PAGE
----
The comparative mouse-man genomics approach has proven a valuable tool to find new candidate genes for disease mutations [24]. However, inversions and insertions have to be taken into account if the human genome is to be used as a framework for the sequence assembly of the mouse. Besides providing new candidates comparative genomics leads to the identification of conserved noncoding sequences, which might have important biological functions. Mutations such as wobbler for which all candidate genes have been excluded might affect a conserved noncoding sequence with a cis-acting effect on genes that might be located outside the critical region as defined by recombination.

Methods

BAC and YAC clones

For the mouse BAC and YAC clones and the human YAC clones see Resch et al. [8]. The contigs were established by extensive STS/EST mapping and genomic sequencing.

STS/EST mapping

Standard PCR reactions were: 12.5 μl reaction volume of Qiagen (Hilden, Germany) Taq Mastermix Kit with 12.5 pmoles of each primer. PCR was performed on all BACs and YACs using 50 ng of template DNA.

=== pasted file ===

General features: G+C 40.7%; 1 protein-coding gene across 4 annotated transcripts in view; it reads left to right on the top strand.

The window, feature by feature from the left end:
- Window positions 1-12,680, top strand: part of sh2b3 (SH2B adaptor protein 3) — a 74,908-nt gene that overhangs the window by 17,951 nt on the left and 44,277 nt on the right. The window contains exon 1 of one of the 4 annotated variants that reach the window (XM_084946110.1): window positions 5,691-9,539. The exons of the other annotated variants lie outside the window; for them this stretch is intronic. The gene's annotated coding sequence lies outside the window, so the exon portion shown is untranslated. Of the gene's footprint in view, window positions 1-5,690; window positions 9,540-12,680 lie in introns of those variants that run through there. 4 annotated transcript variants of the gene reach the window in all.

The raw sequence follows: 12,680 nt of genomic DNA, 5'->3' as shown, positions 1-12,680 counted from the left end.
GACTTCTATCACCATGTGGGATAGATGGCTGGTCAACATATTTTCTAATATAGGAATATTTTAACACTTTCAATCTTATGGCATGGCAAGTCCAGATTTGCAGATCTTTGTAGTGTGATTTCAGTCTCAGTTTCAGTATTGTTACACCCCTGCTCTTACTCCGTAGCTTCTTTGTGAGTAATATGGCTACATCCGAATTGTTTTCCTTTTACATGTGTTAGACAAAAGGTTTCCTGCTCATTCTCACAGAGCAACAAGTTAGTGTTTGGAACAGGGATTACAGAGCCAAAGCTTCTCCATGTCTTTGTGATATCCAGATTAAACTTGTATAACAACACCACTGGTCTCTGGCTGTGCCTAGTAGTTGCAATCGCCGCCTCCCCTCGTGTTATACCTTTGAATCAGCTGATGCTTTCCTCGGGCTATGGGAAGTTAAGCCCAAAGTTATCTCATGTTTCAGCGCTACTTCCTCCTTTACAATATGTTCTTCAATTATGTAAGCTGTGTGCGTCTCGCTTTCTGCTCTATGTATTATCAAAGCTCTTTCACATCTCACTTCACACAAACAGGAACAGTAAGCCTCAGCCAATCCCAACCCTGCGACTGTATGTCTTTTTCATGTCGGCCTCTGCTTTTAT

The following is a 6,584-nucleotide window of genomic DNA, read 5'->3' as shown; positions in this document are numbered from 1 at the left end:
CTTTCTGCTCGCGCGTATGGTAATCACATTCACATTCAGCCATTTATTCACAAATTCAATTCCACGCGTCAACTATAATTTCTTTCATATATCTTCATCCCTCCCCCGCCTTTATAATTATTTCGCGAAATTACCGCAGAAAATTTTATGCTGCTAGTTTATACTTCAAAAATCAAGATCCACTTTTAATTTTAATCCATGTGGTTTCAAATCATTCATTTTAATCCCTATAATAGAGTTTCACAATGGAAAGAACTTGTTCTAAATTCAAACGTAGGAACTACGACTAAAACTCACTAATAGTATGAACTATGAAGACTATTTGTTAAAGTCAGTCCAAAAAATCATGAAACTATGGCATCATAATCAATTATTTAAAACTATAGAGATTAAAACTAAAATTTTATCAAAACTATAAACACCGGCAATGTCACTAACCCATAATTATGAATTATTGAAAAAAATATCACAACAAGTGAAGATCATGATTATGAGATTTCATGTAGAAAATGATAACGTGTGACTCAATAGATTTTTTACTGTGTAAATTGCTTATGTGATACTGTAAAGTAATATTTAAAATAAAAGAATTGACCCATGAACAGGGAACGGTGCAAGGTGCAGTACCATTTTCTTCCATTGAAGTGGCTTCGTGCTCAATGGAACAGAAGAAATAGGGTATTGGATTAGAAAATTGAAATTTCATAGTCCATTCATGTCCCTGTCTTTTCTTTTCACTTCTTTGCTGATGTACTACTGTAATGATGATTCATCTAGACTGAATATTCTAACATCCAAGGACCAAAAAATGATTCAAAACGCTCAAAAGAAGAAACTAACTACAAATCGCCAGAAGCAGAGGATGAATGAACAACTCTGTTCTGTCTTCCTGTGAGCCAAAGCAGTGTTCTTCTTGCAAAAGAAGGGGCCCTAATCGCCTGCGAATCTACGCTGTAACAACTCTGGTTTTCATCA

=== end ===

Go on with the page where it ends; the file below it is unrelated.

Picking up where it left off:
Search for orthologous ESTs

Orthologous mouse ESTs for mapped human ESTs were identified via BLAST search. For ESTs with greater than 80% homology to ESTs of other species, PCR primers were generated. Subsequently, physical mapping was carried out by STS and radiation hybrid mapping [8].

Preparation of RNA and RT-PCR

Mouse RNA from wildtype and wobbler (wr /wr )was prepared from various tissues of C57Bl/6J mice by standard procedures [23]. Human RNA was purchased from Clontech (Palo Alto, USA). One μg of total RNA was reverse transcribed using the Omniscript RT-Kit from Qiagen (Hilden, Germany).